The second article I wrote for this blog had a bold message that churches are in the eCommerce business. You are indeed marketing and selling something. While I maintain that is still true, I did not yet realize the type of sale it was. You are not selling a good, you are selling a subscription.
Why a subscription? Well, because Christianity is a is a lifestyle, not a one-time thing. You do not go to church once, you do it on a regular basis. You do not worship once, you do it throughout your entire life.
Why a Subscription?
Churches are often viewed as a provider of Biblical teaching, a center of community, and a home for the many ministries it provides. To maintain those services, a combination of resources are needed. Many just think about money, but talented, dedicated people are essential. Where do these resources come from? The congregation. What is a tool that can be used to draw people into your congregation? Your website. So let’s take some tips from the sales industry and see how your website can sell the subscription-based services your church provides:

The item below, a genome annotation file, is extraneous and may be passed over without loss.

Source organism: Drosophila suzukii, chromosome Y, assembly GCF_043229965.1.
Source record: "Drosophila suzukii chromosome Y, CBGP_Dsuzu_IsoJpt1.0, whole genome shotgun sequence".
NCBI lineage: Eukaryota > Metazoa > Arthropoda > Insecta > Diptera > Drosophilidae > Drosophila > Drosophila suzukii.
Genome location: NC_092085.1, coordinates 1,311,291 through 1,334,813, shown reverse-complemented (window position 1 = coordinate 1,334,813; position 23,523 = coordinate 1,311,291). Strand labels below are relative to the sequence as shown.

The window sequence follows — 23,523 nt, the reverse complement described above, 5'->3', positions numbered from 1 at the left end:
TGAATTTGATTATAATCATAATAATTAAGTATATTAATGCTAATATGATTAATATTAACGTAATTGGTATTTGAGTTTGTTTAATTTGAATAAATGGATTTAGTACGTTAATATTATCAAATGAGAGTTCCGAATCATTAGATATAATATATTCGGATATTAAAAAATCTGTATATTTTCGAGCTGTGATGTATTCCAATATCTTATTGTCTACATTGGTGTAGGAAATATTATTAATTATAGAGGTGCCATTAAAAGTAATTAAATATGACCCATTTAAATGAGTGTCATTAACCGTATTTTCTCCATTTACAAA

Emotions and Facts
People are often driven to a decision by emotion, and will justify it with facts. Does your website connect with them emotionally? Most people are in favor of helping others. So show how you are helping people; both the ones in the congregation, and those in the local community. Then, show the impacts you are having; number of people served, families repaired, children clothed, jobs found, etc. Demonstrate that you are having an impact and they will feel encouraged to not only join your congregation, but be an active member of it.
Along with helping others directly, there are many indirect benefits of attending a church. The social aspects of that community should be part of your sales pitch. Your website should demonstrate how you are connecting with the culture of the local community. Do you have a vibrant college community near you? How about a large elderly population? Are there large neighborhoods of blue collar workers? The culture around you should dictate what sort of social events you can be hosting through the church. Use your website to not only provide information about these events, but tell the story of how lives are being changed.
Do not think of how your website can get someone to join your congregation. Think of ways it can keep them involved for years to come. Do not use marketing and sales techniques to con people through the door. They need to be shown that the lifestyle your congregation enjoys is one they can enjoy as well.
Note: These are just a few of the selling tips shown this article from CopyBlogger.
Photo courtesy of Sanja Gjenero